Travel Guide South America Tierra del Fuego Ushuaia





© Aninha

Ushuaia is located in the Argentinian province of Tierra del Fuego and is the world's most southern city. It has about 64,000 inhabitants that live on the edge of the world. There is even a sign that says welcome to the end of the world! The city has a distinctive end of the world feeling which for most travellers is reason enough to come here. There are however much more things to do and see in and especially around Ushuaia. The city is backed by the Martial Moutains to the north and the famous Beagle Channel to the south. It is also the most popular starting point for trips to Antarctica.



Sights and Activities

Much of the sights and activities are actually located outside Ushuaia and most of them can be done on a daytrip from the city. Note that some of them are not possible from June to September.

  • The city itself is worth a nice walk and there are few good museums, like the one about the historical settlement of Ushuaia, including the time it was a prison colony.
Tierra del Fuego, beaver dam

Tierra del Fuego, beaver dam

© Gitan Jean

  • Tierra del Fuego National Park is located west and northwest of Ushuaia, stretching from the Beagle Channel north along the Chilean border. The park is famous for great hiking and the scenery contains waterfalls, mountains, glaciers, forests and lakes. You can also witness some of the park's fauna, like foxes, beavers and guanacos (family of the llama).
  • The park can be reached by the Train at the end of the world (Tren el Fin del Mundo), which runs from the outskirts of Ushuaia for about 5 kilometres.
  • In winter you can go skiing at the Mount Castor Ski Resort.
  • There are daily bus/boat tours to Estancia Harberton, east of the city, where the Bridges family used to live during the late 19th and early 20th centuries. Nearby is a museum about the natural history of the region.
  • Another popular daytrip is a boat tour on the Beagle Channel, which enables you to see Ushuaia from a distance and to add you can also see numerous aquatic birds, seals and sealions. With some luck, penguins and orca's may be spotted as well!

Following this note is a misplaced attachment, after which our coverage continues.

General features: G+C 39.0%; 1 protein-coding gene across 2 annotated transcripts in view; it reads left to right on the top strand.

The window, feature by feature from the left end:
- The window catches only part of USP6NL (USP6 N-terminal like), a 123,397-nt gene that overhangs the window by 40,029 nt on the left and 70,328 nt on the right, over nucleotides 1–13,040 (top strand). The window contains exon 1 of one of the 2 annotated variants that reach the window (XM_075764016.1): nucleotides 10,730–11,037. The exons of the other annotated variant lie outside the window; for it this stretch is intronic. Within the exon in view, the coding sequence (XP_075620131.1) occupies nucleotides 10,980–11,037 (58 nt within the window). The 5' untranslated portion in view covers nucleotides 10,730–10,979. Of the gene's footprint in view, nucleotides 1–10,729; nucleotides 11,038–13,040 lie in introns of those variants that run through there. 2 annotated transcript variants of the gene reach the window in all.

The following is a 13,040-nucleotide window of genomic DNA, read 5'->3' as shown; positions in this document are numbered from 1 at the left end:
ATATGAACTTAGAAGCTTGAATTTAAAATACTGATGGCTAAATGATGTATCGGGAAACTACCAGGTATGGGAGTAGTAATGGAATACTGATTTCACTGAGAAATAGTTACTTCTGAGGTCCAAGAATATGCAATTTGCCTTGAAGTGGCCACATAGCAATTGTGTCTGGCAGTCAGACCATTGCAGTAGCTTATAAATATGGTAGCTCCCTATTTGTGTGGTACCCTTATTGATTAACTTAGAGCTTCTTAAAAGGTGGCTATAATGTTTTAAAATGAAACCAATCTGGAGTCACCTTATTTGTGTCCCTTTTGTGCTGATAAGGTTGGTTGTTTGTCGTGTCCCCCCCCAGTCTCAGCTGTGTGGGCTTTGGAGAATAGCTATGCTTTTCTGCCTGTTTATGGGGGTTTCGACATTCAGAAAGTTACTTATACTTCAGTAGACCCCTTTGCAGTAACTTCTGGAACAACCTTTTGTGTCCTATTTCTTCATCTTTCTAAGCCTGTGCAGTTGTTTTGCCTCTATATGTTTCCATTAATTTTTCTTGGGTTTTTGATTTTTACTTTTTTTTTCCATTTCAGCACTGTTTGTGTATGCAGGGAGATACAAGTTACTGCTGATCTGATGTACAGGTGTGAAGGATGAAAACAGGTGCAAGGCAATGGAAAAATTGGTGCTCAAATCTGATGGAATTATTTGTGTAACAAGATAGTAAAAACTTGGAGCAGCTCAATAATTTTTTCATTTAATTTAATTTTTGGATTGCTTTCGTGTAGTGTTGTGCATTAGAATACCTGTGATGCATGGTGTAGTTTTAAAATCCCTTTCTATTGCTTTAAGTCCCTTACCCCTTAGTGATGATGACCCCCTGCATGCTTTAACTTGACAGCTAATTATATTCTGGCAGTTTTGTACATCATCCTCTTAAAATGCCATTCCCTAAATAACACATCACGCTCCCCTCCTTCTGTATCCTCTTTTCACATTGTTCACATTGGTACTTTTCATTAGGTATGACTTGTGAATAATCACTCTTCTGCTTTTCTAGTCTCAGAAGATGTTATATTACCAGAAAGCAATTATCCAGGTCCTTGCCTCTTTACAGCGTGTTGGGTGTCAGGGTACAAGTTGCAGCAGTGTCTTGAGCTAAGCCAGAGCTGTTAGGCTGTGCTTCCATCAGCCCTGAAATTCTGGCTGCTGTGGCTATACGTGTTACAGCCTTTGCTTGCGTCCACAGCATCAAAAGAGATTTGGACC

• Finally, you can go even further away and hop on a cruise to Antarctica or if you haven't got the time or money to the Falkland Islands or Cape Horn.
Seals Beagle Channel

Seals Beagle Channel

© Flav-Greg




Most people do not come to Ushuaia for the climate, although they do hope that the weather will be fine. The best chances for fine weather are in summer, which lasts from November through to March. Daytime temperatures are averaging between 12 °C and 14 °C, while nights are rather chilly with 2 °C to 5 °C. Lucky travellers will experience temperatures of 20 °C or a bit more, but these days are pretty scarce.
Winters last from May to September when temperatures are between 3 °C and 7 °C during the day and a few degrees below zero at night with sometimes temperatures dropping to -10 °C although it rarely gets colder.
Precipitation is quite evenly distributed throughout the year with around 40 mm a month, though summers tend to be somewhat wetter compared to winters, when some precipitation comes in the form of snow.

Be aware that even though there are plenty of things to do in the winter months such as skiing and dog sledging, a lot of the hotels and hostels will close down. Also, bus routes may stop, or at least run infrequently.



Getting There

By Plane

Most people arrive in Ushuaia by plane at the Ushuaia - Malvinas Argentinas International Airport (USH). Destinations include Buenos Aires, Punta Arenas and Santiago de Chile, as well as Comodoro Rivadavia, Puerto Deseado, Rio Grande, Trelew, Rio Gallegos and El Calafate, and a few smaller places.

By Train

There are very few train links in Argentina, so you can not get to Ushuaia by train. Although the Tren el Fin del Mundo is a nice daytrip (see above).

By Car

If you have a rental car, you can travel to Ushuaia yourself. Part of the route is unsealed through but in relatively good condition and normally passable by a regular 2wd car.

By Bus

Several cities are connected with Ushuaia by bus. There are daily services with Tecni Austral to Rio Grande (4 hours), except Sunday. They have further connections to Punta Arenas in Chile on Monday, Wednesday and Friday, taking around 11 hours. On weekdays, connections are possible to Rio Gallegos as well (12 hours total). Lider has 6-8 services a day by minivan to Tolhuin (2.5 hour) and Rio Grande (4 hours).
Transportes Pasarela runs roundtrip shuttle buses to Lago Esmeralda and Lago Escondido, and you can stay overnight (camping) if you let them know.

By Boat

Most of the boat tours are luxurious cruises to Antarctica, the Falkland Islands, South Georgia and the South Sandwich Islands, Cape Horn or Punta Arenas. Still, it is also possible to get a seat on a chartered boat to Puerto Williams, across the Beagle Channel and on Chilean grounds. You may even be able to get onto a luxury boat, if for some reason the boat is not full the company may sell a room cheapily just to fill it. However, theses are rare and you have to be in the right place at the right time.